We are watching a very rapid change in community attitudes on privacy.  One of the strongest contributors is the repeated and significant loss of control of personal information by private and public sector organisations around the world.

This Sea Change was started courtesy of the Californians who passed the first "Data Breach Notification" laws in 2003.  This kind of law requires an organisation that loses control of personal information, be it theft, accidental loss or otherwise, to notify those affected by the loss, the authorities or both.  Well over 30 of the States of the USA have passed such laws, although Congress has not been able to do so at the Federal level despite many attempts.  The Australian Law Reform Commission, in its Review of Australian Privacy Law in Discussion Paper 72, proposes that Australia also put such law in place.  See the ALRC website if you want to know more.

As our grandparents used to say, "Sunshine is the best form of disinfectant" and this has proved to be the case with these laws.  At least 200 million records of personal information about folk in the USA have been lost since the beginning of 2005, alone.  We know this courtesy of the Privacy Rights Clearing House.

Now the UK government has shown it is neither better nor worse, with the acknowledged loss of records from Revenue & Customs service.  There are many articles online, but start with the BBC and follow links from there.

And earlier this year, the UK financial institution Nationwide was fined over AUD 2 million for losing a laptop with confidential customer information on it. See the Financial Services Authority website.

Not worried yet?  Have a look at the views of Ben Laurie, Google's self titled "Privacy Curmugeon", or Kim Cameron, Microsoft's Chief Identity Architect.  There's plenty more.

In Australia, we simply do not know if we are better or worse.  There is no evidence either way.  But there is no evidence whatsoever that we should be complacent about it either.

Now we are seeing more evidence of the impact of these developments.  The Ponemon Institute in the US has been seeking to put a cost on the loss of personal information and recently issued another report.  It has just been covered in "If Security Is Expensive, Try Getting Hacked" in Forbes.com, dated 28 November 2007.

This is an interesting article because it draws together some of the developments in 2007 with regard to the insecurity of personal information.

A couple of points in particular are worth noting:

1. The author thinks that the persistent losses of data in 2007 has worsened customer perceptions & made them more privacy conscious.

2. The sources of the losses are not where you would expect:

"Curiously enough, malicious software and malevolent hackers only accounted for about 9% of the data breaches analyzed. Instead, the study pointed up the need for more internal security, particularly when working with outsourced contractors. The study attributed 40% of the breaches to third-party organizations such as consultants, up from 29% in 2006 and 21% in 2005. Mobile devices, including laptops and USB devices, were also cited in nearly half the breaches."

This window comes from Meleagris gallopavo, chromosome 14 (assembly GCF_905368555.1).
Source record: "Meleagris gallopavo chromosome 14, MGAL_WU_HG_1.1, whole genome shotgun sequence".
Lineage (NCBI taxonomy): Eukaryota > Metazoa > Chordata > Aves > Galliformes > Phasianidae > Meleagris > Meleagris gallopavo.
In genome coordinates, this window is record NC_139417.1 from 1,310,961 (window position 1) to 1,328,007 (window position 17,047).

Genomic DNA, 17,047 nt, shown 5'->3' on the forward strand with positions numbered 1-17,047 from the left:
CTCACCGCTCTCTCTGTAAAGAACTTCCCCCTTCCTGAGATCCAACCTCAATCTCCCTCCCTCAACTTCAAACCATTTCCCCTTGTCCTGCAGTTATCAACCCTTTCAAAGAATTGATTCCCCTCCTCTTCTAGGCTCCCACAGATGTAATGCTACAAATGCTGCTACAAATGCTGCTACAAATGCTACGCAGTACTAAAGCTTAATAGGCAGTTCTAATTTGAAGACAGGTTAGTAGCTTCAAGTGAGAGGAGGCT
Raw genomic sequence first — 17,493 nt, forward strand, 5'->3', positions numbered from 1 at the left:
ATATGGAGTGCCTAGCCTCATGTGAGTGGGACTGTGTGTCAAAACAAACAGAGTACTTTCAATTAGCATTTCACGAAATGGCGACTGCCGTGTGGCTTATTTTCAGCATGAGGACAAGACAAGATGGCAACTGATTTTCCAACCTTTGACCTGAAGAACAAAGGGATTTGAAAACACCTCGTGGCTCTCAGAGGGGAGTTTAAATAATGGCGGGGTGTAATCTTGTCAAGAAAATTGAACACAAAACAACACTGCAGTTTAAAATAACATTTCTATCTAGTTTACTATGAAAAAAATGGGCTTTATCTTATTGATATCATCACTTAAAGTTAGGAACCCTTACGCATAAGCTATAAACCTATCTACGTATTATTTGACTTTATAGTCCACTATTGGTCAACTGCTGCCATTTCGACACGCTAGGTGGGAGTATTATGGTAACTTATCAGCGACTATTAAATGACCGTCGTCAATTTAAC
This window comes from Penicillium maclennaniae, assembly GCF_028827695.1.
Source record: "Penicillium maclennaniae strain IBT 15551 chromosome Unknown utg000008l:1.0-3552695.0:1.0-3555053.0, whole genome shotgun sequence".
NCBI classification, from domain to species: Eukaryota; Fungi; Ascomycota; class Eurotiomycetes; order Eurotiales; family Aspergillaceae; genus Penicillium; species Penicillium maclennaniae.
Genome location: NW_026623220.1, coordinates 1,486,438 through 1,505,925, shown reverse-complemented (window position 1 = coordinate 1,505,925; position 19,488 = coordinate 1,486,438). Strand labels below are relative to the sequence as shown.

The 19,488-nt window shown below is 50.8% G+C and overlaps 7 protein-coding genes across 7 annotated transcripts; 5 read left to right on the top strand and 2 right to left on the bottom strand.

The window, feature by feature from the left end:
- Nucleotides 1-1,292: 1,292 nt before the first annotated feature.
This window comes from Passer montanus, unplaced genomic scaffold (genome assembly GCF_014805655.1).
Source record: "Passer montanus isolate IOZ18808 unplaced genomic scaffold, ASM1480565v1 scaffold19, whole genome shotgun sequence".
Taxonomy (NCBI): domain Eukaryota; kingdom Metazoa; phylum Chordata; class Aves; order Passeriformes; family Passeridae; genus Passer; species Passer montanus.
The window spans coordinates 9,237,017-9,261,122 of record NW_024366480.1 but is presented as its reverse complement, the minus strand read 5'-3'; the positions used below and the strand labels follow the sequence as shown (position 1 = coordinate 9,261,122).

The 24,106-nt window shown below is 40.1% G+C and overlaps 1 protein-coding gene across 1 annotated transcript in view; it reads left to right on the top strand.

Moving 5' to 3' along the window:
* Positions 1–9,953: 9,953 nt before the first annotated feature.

3. Just as interesting is the next paragraph:

"Ponemon contends that the connection between a breach and actual identity theft is far from clear. In initial studies, his researchers have failed to find any statistically significant correlation between a consumer's data being exposed in a breach and that consumer's probability of being targeted by fraudsters."

Point No 2 is significant.  It means that it is NOT the hackers & malicious software that are causing the loss.  It is poor company/agency security.

The third is also interesting – it supports earlier research by ID Analytics.  In essence, it means we don't know yet the actual financial losses resulting from losses of data.  It is like other similar situations – we don't know either way as opposed to having actual results.

CxOs in the wise agency or organisation would be reviewing their security policies and their privacy plans - be they Chief Information Officer, Chief Security Officer, Chief Privacy Officer or even CEO.  Most particularly, they might like to consider a disaster plan that is rarely reviewed - their Customer Continuity Plan.  In this day and age, any self respecting organisation is likely to have a "Business Continuity Plan" to manage disaster.  What does its equivalent "Customer (or Citizen) Continuity Plan" look like?  Does it even have one?  Or is the customer expected to carry all the risk unassisted?

There is a lot more meat on this bone.